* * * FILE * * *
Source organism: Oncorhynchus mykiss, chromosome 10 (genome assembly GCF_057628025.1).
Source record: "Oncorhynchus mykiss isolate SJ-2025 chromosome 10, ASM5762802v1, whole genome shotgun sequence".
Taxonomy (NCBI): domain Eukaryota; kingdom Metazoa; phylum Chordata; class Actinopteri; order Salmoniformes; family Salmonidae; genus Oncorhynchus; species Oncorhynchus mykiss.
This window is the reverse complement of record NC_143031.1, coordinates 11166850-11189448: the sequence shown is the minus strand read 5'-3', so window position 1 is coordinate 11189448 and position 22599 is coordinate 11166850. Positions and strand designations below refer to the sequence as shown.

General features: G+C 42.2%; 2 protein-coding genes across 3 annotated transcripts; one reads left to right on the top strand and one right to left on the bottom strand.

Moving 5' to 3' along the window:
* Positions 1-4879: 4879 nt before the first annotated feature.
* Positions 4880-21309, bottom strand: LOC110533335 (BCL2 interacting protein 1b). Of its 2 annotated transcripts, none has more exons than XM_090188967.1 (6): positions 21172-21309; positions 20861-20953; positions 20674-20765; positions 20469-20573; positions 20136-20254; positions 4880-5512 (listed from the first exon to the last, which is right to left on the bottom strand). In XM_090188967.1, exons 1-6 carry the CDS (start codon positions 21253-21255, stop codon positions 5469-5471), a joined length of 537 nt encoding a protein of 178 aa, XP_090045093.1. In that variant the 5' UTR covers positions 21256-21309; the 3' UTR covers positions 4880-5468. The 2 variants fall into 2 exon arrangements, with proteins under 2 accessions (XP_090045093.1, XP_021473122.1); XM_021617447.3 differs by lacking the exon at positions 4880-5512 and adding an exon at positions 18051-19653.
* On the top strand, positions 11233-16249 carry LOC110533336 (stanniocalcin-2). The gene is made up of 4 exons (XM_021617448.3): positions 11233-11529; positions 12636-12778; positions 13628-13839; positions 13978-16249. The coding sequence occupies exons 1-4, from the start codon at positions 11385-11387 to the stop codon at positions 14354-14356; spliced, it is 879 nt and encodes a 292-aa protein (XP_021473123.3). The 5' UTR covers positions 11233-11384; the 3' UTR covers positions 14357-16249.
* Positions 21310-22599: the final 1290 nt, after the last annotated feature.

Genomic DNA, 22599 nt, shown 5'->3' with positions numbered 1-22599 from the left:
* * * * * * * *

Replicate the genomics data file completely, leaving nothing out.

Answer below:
Source organism: Oncorhynchus mykiss, chromosome 10 (genome assembly GCF_057628025.1).
Source record: "Oncorhynchus mykiss isolate SJ-2025 chromosome 10, ASM5762802v1, whole genome shotgun sequence".
Taxonomy (NCBI): domain Eukaryota; kingdom Metazoa; phylum Chordata; class Actinopteri; order Salmoniformes; family Salmonidae; genus Oncorhynchus; species Oncorhynchus mykiss.
This window is the reverse complement of record NC_143031.1, coordinates 11166850-11189448: the sequence shown is the minus strand read 5'-3', so window position 1 is coordinate 11189448 and position 22599 is coordinate 11166850. Positions and strand designations below refer to the sequence as shown.

General features: G+C 42.2%; 2 protein-coding genes across 3 annotated transcripts; one reads left to right on the top strand and one right to left on the bottom strand.

Moving 5' to 3' along the window:
* Positions 1-4879: 4879 nt before the first annotated feature.
* Positions 4880-21309, bottom strand: LOC110533335 (BCL2 interacting protein 1b). Of its 2 annotated transcripts, none has more exons than XM_090188967.1 (6): positions 21172-21309; positions 20861-20953; positions 20674-20765; positions 20469-20573; positions 20136-20254; positions 4880-5512 (listed from the first exon to the last, which is right to left on the bottom strand). In XM_090188967.1, exons 1-6 carry the CDS (start codon positions 21253-21255, stop codon positions 5469-5471), a joined length of 537 nt encoding a protein of 178 aa, XP_090045093.1. In that variant the 5' UTR covers positions 21256-21309; the 3' UTR covers positions 4880-5468. The 2 variants fall into 2 exon arrangements, with proteins under 2 accessions (XP_090045093.1, XP_021473122.1); XM_021617447.3 differs by lacking the exon at positions 4880-5512 and adding an exon at positions 18051-19653.
* On the top strand, positions 11233-16249 carry LOC110533336 (stanniocalcin-2). The gene is made up of 4 exons (XM_021617448.3): positions 11233-11529; positions 12636-12778; positions 13628-13839; positions 13978-16249. The coding sequence occupies exons 1-4, from the start codon at positions 11385-11387 to the stop codon at positions 14354-14356; spliced, it is 879 nt and encodes a 292-aa protein (XP_021473123.3). The 5' UTR covers positions 11233-11384; the 3' UTR covers positions 14357-16249.
* Positions 21310-22599: the final 1290 nt, after the last annotated feature.

Genomic DNA, 22599 nt, shown 5'->3' with positions numbered 1-22599 from the left: